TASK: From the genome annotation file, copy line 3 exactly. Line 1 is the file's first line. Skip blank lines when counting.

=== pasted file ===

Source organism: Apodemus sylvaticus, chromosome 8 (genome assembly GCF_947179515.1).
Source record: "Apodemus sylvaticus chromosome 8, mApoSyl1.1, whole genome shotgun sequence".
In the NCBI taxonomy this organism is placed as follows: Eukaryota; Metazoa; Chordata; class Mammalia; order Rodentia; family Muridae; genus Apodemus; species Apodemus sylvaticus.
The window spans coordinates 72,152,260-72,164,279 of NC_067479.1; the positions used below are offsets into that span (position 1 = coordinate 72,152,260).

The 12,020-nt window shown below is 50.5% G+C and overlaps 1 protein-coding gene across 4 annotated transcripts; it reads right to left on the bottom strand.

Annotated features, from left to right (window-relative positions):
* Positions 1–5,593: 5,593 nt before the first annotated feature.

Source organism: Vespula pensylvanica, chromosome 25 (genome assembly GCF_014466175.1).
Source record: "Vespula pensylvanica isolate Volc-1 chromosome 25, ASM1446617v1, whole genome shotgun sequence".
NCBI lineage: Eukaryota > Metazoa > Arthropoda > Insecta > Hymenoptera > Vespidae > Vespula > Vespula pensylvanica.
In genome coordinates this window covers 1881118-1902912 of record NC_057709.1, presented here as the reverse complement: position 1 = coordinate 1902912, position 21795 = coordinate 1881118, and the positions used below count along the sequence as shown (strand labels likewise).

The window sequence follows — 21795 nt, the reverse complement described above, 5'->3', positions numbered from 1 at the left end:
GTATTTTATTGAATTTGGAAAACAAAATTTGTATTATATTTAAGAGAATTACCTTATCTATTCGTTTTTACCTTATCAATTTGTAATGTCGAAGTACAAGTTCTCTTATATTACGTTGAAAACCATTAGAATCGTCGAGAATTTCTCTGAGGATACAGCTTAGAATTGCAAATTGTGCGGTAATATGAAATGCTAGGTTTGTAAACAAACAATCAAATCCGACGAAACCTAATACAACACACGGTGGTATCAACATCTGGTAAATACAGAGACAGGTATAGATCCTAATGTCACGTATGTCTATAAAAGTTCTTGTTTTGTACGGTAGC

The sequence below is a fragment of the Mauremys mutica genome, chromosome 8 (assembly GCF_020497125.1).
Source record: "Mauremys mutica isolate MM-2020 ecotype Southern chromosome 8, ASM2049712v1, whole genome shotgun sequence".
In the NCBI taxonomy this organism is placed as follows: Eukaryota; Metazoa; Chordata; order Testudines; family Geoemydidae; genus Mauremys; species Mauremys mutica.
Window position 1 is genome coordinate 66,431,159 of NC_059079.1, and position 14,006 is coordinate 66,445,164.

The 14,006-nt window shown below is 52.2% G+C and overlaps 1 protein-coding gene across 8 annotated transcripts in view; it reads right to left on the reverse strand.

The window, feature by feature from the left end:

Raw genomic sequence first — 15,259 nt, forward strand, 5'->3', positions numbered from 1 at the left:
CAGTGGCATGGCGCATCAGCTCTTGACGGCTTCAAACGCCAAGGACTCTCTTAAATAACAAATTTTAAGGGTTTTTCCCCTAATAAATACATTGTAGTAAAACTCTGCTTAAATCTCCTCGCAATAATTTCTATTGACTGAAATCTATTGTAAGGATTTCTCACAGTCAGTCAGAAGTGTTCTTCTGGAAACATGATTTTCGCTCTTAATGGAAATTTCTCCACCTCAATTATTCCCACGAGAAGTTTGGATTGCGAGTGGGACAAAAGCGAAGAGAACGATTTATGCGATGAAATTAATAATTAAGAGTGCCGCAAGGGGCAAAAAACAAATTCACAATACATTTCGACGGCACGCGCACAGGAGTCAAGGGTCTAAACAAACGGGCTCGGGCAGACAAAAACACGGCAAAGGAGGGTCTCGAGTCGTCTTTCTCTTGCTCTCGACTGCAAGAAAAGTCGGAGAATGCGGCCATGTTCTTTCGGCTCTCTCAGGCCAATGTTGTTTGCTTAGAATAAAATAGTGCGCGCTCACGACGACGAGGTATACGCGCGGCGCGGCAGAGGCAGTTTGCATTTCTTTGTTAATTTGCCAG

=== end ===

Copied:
In the NCBI taxonomy this organism is placed as follows: Eukaryota; Metazoa; Chordata; class Mammalia; order Rodentia; family Muridae; genus Apodemus; species Apodemus sylvaticus.